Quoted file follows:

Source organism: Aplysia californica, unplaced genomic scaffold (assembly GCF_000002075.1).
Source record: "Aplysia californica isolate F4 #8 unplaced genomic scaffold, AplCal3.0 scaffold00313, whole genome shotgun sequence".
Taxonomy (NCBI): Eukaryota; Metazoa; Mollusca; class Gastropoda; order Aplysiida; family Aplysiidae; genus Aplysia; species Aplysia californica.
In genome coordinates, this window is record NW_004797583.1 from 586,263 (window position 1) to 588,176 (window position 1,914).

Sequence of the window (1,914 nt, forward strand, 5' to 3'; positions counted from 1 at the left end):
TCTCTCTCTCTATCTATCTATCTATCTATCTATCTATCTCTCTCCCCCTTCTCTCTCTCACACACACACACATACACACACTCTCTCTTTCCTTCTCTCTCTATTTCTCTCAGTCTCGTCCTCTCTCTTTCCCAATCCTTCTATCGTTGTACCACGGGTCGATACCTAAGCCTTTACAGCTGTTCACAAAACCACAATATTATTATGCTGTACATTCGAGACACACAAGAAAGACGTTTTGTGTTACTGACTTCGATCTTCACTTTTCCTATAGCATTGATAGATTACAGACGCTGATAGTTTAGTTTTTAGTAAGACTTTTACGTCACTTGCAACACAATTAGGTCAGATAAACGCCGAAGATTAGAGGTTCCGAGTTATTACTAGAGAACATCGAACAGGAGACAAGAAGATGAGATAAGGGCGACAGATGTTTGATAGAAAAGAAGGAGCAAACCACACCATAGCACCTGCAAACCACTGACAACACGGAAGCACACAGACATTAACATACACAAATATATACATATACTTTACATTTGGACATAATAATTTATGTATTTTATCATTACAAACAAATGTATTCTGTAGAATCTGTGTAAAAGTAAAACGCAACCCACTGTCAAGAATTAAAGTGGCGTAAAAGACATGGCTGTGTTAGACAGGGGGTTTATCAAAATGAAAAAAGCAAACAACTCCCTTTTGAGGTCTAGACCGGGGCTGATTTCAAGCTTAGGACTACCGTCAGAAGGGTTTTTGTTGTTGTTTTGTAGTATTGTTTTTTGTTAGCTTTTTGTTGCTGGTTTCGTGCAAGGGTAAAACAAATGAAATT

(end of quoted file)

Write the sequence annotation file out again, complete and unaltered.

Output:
Source organism: Aplysia californica, unplaced genomic scaffold (assembly GCF_000002075.1).
Source record: "Aplysia californica isolate F4 #8 unplaced genomic scaffold, AplCal3.0 scaffold00313, whole genome shotgun sequence".
Taxonomy (NCBI): Eukaryota; Metazoa; Mollusca; class Gastropoda; order Aplysiida; family Aplysiidae; genus Aplysia; species Aplysia californica.
In genome coordinates, this window is record NW_004797583.1 from 586,263 (window position 1) to 588,176 (window position 1,914).

Sequence of the window (1,914 nt, forward strand, 5' to 3'; positions counted from 1 at the left end):
TCTCTCTCTCTATCTATCTATCTATCTATCTATCTATCTCTCTCCCCCTTCTCTCTCTCACACACACACACATACACACACTCTCTCTTTCCTTCTCTCTCTATTTCTCTCAGTCTCGTCCTCTCTCTTTCCCAATCCTTCTATCGTTGTACCACGGGTCGATACCTAAGCCTTTACAGCTGTTCACAAAACCACAATATTATTATGCTGTACATTCGAGACACACAAGAAAGACGTTTTGTGTTACTGACTTCGATCTTCACTTTTCCTATAGCATTGATAGATTACAGACGCTGATAGTTTAGTTTTTAGTAAGACTTTTACGTCACTTGCAACACAATTAGGTCAGATAAACGCCGAAGATTAGAGGTTCCGAGTTATTACTAGAGAACATCGAACAGGAGACAAGAAGATGAGATAAGGGCGACAGATGTTTGATAGAAAAGAAGGAGCAAACCACACCATAGCACCTGCAAACCACTGACAACACGGAAGCACACAGACATTAACATACACAAATATATACATATACTTTACATTTGGACATAATAATTTATGTATTTTATCATTACAAACAAATGTATTCTGTAGAATCTGTGTAAAAGTAAAACGCAACCCACTGTCAAGAATTAAAGTGGCGTAAAAGACATGGCTGTGTTAGACAGGGGGTTTATCAAAATGAAAAAAGCAAACAACTCCCTTTTGAGGTCTAGACCGGGGCTGATTTCAAGCTTAGGACTACCGTCAGAAGGGTTTTTGTTGTTGTTTTGTAGTATTGTTTTTTGTTAGCTTTTTGTTGCTGGTTTCGTGCAAGGGTAAAACAAATGAAATT